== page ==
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Naturally, Black inventors in the US were the first to express such possibilities. The creation of speculative art with distinctly Black aesthetics started in the middle of the 20th century, as writers, singers, and others with a worldview rooted in the troubled past and present and a variety of other cultural assumptions than white hegemony.

In 1993, the style was retroactively given the name “Afrofuturism.” Afrofuturism is defined broadly as “visions of the future — including science, technology, and its cultures in the laboratory, in social theory, and in aesthetics — through the experience and perspective of African diasporic communities,” according to sociologist Alondra Nelson, who insists that it “should be a big tent of expanding borders of the possibilities for Black life.”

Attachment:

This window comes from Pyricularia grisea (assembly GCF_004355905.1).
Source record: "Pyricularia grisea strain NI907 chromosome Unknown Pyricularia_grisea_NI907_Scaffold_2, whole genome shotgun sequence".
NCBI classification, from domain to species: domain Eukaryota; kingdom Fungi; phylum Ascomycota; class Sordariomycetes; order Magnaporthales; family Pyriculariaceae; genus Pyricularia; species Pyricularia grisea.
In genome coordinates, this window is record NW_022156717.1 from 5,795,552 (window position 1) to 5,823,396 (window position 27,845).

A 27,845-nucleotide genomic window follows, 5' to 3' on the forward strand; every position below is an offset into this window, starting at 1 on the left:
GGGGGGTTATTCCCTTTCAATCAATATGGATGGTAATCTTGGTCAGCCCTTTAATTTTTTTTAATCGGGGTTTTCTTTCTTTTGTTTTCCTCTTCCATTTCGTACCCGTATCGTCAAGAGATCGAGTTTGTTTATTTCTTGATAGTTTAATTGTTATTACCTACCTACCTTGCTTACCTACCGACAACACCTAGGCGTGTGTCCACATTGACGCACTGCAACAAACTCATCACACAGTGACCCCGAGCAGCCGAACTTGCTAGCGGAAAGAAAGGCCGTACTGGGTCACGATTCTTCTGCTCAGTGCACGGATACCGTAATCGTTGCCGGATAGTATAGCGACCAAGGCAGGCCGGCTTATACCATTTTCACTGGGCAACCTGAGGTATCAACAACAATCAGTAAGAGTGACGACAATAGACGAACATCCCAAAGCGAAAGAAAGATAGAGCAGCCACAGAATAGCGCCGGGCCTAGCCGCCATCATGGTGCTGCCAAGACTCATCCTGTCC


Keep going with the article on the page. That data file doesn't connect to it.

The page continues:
Written by: Name Style


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